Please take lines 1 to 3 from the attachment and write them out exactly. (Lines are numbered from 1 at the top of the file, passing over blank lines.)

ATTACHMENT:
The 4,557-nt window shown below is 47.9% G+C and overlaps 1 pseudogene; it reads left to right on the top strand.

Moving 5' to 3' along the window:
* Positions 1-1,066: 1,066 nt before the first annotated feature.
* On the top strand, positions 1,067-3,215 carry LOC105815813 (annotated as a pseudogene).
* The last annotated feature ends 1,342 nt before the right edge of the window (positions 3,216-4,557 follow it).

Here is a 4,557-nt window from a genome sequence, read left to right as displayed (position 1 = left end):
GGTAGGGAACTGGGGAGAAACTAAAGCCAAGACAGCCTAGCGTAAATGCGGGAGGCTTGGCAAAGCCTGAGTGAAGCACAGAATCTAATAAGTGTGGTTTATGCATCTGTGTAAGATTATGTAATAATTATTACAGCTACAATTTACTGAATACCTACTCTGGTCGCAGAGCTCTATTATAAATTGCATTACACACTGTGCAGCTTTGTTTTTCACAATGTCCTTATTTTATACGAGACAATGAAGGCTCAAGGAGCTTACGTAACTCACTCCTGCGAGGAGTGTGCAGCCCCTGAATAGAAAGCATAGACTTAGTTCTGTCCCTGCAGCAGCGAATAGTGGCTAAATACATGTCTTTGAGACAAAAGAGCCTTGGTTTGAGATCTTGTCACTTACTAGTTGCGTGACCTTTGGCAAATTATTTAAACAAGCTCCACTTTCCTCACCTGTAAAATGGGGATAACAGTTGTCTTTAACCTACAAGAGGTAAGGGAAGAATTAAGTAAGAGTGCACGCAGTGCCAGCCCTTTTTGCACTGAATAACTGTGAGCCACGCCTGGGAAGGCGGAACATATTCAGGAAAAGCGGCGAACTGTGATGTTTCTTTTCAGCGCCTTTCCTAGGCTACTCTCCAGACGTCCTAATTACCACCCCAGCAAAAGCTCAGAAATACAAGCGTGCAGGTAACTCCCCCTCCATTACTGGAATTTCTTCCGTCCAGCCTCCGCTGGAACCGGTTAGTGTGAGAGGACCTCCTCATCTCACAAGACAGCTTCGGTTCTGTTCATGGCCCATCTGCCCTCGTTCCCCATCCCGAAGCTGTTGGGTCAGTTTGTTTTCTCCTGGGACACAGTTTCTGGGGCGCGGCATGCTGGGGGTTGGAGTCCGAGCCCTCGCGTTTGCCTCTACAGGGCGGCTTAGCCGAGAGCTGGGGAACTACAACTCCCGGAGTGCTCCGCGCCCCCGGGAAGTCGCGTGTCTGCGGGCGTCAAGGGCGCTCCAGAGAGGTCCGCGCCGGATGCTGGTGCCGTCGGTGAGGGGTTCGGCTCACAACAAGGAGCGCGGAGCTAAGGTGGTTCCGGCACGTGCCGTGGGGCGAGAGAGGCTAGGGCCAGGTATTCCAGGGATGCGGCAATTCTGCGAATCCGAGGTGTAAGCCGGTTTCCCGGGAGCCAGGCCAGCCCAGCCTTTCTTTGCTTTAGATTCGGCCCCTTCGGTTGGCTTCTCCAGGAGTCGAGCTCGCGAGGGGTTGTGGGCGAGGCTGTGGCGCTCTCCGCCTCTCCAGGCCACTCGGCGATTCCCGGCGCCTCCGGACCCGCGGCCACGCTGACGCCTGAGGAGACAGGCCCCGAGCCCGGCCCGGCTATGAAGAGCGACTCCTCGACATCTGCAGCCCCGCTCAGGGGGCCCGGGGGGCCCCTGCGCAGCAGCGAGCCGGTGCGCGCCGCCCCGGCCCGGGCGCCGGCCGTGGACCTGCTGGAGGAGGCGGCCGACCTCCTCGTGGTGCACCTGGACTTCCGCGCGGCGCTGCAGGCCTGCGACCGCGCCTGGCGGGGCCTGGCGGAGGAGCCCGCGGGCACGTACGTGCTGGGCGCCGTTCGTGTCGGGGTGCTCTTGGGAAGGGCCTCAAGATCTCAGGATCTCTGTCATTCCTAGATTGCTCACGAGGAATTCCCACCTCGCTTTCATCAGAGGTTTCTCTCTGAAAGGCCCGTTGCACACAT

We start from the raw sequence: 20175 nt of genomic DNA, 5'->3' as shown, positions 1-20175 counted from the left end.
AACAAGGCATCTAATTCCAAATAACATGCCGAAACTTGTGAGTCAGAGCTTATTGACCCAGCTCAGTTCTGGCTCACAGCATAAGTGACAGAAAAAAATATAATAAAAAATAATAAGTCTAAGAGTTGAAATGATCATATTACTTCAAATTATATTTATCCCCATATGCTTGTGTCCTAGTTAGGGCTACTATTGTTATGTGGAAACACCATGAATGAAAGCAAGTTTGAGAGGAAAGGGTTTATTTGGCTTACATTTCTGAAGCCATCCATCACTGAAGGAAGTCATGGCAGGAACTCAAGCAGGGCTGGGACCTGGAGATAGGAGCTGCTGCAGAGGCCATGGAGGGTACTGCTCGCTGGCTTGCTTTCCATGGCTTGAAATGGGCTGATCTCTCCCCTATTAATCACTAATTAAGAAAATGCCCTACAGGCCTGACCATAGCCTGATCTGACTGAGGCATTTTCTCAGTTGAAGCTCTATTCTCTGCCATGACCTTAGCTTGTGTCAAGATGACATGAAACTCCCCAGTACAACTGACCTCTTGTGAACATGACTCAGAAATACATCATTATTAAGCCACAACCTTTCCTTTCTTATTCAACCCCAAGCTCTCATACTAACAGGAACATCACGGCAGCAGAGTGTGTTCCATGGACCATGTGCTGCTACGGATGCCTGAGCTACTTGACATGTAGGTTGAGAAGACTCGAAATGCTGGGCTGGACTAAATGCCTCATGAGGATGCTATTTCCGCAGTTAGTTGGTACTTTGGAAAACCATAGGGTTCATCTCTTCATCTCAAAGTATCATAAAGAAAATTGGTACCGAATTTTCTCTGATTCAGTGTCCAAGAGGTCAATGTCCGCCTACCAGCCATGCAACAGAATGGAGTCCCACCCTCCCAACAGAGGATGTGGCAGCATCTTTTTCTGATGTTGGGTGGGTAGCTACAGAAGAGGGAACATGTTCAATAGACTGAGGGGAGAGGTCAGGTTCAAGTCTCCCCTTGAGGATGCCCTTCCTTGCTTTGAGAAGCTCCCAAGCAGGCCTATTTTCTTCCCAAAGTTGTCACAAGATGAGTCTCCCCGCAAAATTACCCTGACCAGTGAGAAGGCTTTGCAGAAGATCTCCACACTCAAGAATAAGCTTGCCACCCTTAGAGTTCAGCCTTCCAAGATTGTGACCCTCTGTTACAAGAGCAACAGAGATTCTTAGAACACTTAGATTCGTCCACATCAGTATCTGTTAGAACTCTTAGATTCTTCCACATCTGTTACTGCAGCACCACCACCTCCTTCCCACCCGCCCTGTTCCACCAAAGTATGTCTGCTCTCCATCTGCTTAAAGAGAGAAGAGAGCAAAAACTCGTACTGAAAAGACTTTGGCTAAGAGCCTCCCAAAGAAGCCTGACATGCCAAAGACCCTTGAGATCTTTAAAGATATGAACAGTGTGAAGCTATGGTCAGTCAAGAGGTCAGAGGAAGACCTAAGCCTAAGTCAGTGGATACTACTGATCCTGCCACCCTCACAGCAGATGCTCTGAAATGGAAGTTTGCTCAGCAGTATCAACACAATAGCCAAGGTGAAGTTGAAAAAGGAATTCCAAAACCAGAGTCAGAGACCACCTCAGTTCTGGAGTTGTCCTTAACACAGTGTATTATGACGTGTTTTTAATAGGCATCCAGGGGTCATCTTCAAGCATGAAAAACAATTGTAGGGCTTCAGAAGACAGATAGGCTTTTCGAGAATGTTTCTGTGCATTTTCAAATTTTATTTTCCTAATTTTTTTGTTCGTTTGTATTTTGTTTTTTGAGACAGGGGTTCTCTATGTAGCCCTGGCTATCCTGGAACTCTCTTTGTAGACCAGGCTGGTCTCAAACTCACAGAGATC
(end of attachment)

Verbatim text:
The 4,557-nt window shown below is 47.9% G+C and overlaps 1 pseudogene; it reads left to right on the top strand.

Moving 5' to 3' along the window:
* Positions 1-1,066: 1,066 nt before the first annotated feature.